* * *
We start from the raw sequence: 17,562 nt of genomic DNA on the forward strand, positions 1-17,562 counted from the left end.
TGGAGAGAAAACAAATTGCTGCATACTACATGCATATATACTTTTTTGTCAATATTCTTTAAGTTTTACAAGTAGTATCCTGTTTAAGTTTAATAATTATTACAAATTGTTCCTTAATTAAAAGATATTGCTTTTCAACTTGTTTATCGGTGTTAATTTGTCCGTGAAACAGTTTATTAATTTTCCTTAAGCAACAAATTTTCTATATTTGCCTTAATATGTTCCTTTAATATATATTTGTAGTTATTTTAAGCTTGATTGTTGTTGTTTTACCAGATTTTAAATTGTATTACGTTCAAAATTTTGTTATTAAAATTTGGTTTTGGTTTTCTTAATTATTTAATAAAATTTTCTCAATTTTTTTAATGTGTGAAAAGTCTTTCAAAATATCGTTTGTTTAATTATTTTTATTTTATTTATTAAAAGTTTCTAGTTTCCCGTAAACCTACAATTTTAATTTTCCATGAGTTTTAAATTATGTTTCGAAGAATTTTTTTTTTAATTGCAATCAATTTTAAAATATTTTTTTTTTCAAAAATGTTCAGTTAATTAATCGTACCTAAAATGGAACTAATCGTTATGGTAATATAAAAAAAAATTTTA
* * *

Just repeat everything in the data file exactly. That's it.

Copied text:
We start from the raw sequence: 17,562 nt of genomic DNA on the forward strand, positions 1-17,562 counted from the left end.
TGGAGAGAAAACAAATTGCTGCATACTACATGCATATATACTTTTTTGTCAATATTCTTTAAGTTTTACAAGTAGTATCCTGTTTAAGTTTAATAATTATTACAAATTGTTCCTTAATTAAAAGATATTGCTTTTCAACTTGTTTATCGGTGTTAATTTGTCCGTGAAACAGTTTATTAATTTTCCTTAAGCAACAAATTTTCTATATTTGCCTTAATATGTTCCTTTAATATATATTTGTAGTTATTTTAAGCTTGATTGTTGTTGTTTTACCAGATTTTAAATTGTATTACGTTCAAAATTTTGTTATTAAAATTTGGTTTTGGTTTTCTTAATTATTTAATAAAATTTTCTCAATTTTTTTAATGTGTGAAAAGTCTTTCAAAATATCGTTTGTTTAATTATTTTTATTTTATTTATTAAAAGTTTCTAGTTTCCCGTAAACCTACAATTTTAATTTTCCATGAGTTTTAAATTATGTTTCGAAGAATTTTTTTTTTAATTGCAATCAATTTTAAAATATTTTTTTTTTCAAAAATGTTCAGTTAATTAATCGTACCTAAAATGGAACTAATCGTTATGGTAATATAAAAAAAAATTTTA